Hosni Mubarak
Hosni Mubarak Creative Common

New reports surrounding Egypt's former President Hosni Mubarak's health have surfaced after it emerged the former leader, who is due to stand trial next week but is still hospitalised, is weakened because he has been refusing to eat and is only taking liquids, according to reports by the official news agency MENA.

Mubarak "is completely refusing to eat food but consumes some liquids and juice only. He lost a lot of weight and suffers weakness and severe infirmity," MENA quoted the head of the hospital treating Mubarak as saying.

The former president has been plagued by a series of health scare since he was ousted for Egypt's presidency on February 11. Observers however remain cautious as they fear the former leader tries to avoid the impending trial.

Meanwhile, the military, which has taken over Mubarak since February, is far from making unanimity amongst the Egyptians. Protests are still on-going, with many denouncing the brutality of the forces that have ruled the country since 1952.

Despite receiving the backing of the Muslim Brotherhood, the most organised opposition group, and of many other political parties, activists and rights group alike affirm basic human rights are still violated and demonstrators are still being held in custody.

Despite years in power while working for and following Mubarak's instruction the military, which has formed the ruling Supreme Council of the Armed Forces (SCAF) still fails to understand that Egyptians risked their lives for real reforms, being fed up of years of repression.

Last weekend violence erupted between supporters of the military council and democracy activists, proving that divisions still exist.

Pro-democracy protesters had tried to march on the defence ministry to protest against the military's failure to implement "the demands of the revolution" but were faced with angry military supporters, which certain sources say were encouraged by the military itself.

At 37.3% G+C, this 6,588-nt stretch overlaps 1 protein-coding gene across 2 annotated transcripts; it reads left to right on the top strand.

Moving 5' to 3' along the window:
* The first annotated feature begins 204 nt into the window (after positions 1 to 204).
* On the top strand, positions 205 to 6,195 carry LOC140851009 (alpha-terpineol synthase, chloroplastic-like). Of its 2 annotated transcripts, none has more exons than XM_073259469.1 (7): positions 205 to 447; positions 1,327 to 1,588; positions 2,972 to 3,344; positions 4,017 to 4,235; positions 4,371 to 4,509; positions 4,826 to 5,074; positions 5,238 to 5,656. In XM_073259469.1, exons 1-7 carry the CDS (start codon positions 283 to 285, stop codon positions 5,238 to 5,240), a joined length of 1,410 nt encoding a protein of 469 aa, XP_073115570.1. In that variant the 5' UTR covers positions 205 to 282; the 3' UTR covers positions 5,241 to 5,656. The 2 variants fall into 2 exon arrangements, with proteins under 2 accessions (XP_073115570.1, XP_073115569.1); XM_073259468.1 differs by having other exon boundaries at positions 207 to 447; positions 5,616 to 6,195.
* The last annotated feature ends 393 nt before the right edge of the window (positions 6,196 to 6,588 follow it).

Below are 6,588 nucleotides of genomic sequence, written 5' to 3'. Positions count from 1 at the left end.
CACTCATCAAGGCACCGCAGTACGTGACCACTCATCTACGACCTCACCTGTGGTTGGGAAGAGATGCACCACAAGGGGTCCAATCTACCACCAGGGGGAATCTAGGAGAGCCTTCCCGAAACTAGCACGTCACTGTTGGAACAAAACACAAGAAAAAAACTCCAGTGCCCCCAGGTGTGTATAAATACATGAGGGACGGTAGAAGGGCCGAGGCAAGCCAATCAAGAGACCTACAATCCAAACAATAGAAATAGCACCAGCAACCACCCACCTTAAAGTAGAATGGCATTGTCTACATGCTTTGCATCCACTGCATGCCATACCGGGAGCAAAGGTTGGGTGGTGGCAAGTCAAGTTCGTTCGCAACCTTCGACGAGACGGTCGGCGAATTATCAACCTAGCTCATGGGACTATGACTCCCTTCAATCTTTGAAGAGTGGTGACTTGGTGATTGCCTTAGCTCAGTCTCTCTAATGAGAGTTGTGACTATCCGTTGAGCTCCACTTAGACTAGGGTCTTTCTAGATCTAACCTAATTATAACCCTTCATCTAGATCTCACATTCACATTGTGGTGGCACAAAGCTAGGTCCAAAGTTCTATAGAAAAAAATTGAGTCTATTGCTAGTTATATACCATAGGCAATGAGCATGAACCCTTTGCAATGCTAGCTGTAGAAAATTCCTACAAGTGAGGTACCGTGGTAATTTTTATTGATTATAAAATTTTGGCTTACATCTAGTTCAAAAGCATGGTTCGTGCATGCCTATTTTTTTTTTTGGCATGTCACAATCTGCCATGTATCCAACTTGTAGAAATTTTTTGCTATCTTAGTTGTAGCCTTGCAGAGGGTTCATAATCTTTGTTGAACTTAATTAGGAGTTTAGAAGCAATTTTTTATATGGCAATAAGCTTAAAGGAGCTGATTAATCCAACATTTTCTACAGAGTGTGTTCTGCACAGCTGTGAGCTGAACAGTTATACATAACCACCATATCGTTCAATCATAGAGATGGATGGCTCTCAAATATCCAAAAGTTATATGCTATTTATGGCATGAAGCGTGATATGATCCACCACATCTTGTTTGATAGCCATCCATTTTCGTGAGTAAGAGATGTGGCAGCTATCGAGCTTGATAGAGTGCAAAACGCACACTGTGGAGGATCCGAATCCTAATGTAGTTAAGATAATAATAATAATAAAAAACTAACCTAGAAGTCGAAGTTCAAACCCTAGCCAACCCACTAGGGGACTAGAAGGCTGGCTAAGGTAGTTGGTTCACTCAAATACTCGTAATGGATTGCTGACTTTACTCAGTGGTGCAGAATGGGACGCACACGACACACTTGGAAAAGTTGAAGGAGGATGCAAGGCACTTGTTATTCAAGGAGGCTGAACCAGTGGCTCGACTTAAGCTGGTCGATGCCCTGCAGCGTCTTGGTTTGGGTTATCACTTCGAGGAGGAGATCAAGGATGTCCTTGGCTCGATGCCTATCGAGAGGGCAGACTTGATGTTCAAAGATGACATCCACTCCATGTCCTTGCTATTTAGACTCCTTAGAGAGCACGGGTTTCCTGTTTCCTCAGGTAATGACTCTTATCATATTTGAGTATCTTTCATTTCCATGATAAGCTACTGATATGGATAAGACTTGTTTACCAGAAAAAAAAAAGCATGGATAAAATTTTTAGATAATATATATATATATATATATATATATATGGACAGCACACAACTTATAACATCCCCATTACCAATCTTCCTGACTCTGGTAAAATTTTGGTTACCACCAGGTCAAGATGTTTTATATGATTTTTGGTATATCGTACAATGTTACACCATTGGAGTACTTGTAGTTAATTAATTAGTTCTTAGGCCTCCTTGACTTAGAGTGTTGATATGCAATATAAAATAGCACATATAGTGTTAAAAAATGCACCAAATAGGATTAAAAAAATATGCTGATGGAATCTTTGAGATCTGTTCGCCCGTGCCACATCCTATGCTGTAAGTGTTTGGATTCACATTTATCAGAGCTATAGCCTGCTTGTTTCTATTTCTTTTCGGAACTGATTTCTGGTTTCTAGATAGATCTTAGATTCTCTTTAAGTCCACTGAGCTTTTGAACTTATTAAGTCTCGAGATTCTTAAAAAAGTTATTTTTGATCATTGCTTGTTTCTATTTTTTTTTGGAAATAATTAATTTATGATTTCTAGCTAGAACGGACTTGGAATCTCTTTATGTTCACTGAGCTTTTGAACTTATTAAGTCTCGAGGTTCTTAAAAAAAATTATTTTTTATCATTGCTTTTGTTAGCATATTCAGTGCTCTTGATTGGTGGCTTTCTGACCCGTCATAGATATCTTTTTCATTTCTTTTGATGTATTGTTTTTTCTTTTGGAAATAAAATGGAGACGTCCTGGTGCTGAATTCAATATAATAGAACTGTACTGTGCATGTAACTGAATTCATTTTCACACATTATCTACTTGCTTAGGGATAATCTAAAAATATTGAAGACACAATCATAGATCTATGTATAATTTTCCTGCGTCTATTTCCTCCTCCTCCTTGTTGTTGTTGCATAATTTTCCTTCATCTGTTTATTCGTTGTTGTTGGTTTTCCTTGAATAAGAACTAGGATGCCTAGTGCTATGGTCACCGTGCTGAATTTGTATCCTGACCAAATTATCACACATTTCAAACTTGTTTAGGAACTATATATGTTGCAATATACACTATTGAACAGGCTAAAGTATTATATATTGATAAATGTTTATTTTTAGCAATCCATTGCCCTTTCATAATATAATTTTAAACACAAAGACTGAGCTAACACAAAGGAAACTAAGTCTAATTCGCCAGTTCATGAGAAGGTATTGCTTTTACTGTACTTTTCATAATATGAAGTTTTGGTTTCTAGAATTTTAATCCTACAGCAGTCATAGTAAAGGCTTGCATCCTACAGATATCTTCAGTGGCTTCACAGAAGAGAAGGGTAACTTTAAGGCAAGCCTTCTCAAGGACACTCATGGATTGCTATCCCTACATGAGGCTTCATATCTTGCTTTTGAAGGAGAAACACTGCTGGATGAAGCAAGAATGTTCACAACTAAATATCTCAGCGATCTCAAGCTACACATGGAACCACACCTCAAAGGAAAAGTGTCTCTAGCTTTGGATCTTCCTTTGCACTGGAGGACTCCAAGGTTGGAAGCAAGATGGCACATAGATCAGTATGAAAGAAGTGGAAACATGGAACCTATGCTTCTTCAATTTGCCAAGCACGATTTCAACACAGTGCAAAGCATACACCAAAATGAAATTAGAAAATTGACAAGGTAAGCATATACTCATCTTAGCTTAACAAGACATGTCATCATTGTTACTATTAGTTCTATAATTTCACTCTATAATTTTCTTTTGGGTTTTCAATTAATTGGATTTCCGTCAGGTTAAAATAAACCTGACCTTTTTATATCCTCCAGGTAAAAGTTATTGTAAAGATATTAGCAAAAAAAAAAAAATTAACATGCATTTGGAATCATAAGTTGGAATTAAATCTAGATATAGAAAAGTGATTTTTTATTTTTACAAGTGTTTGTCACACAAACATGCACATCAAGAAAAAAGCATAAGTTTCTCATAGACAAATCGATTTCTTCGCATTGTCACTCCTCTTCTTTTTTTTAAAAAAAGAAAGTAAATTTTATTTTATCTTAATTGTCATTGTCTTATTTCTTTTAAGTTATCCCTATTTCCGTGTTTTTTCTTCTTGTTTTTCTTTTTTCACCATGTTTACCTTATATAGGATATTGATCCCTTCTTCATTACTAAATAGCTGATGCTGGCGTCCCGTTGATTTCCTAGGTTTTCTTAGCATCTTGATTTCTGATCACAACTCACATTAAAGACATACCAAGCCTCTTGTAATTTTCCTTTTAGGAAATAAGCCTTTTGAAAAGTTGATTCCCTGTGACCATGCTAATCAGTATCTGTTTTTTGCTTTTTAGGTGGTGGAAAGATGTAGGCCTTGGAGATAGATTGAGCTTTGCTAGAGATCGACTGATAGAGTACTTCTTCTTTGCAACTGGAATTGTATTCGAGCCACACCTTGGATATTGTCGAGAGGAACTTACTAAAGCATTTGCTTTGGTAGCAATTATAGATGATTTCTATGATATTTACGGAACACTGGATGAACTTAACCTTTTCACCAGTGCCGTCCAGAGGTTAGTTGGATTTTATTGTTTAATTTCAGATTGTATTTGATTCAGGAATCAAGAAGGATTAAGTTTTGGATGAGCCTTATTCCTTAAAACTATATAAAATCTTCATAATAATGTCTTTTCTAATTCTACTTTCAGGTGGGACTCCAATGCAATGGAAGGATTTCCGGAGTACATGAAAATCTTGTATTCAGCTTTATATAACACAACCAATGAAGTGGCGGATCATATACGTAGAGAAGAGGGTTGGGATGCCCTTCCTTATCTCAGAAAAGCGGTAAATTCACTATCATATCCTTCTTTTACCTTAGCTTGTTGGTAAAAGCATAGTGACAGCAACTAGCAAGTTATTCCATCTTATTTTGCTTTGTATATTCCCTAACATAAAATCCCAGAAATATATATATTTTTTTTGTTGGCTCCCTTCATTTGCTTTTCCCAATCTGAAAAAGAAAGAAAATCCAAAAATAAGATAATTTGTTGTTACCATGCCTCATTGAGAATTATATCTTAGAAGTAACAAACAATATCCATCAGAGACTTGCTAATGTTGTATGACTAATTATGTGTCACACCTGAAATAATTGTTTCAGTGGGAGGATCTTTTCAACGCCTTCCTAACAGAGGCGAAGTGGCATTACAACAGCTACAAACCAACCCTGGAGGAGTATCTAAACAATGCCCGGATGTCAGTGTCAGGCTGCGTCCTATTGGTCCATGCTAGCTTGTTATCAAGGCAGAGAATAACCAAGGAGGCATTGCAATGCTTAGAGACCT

The army's presence in Egypt has been very strong and important for decades, being Mubarak's most repressive tool, so it is understandable most Egyptians struggle to remain under its control. While criticising its forces was a few months ago still a taboo, things have now changed as demonstrators voice their fears and frustrations, either in the streets, on walls or even on social networks.

Problems with trials of former government officials are also increasingly creating fictions between the military council and the civil society.

Also, on Tuesday, the trial of former Interior Minister, Habib Al-Adli, has been postponed for August 3, to coincide with that of ousted President, Hosni Mubarak and his sons Alaa and Gamal, official said. However, as Al-Aldi left the court, his car was mobbed by protesters throwing rocks at his vehicle.

The Egyptian public is partuclarly hostile towards Al-Adli as he is said to be behing the decision to order police forces to fire live ammunition, teargas and water cannons into the crowds.

Hasan Abu Al Anein, the lawyer representing the families of those who were killed, reacted by stating: "Of course in my personal opinion, this decision will increase the anger of the families of the martyrs, and will enflame the demonstrators in Tahrir square. And I don't understand it. Even the trial of Mubarak, which is on August 3rd -- will they have time to put the two trials together in the same case? God only knows. Will the case take place on August 3rd or not, or will we wait until the judiciary holidays, or not? God only knows. And where will it take place? Again, God only knows."

With the army accused of not implementing new reforms, being reluctant to remove corrupt officials from the Mubarak era and protecting the former president by delaying his trial, eating or not, Egyptians will firmly expect their former president to face a court and end up where he sent so many demonstrators, jail that is.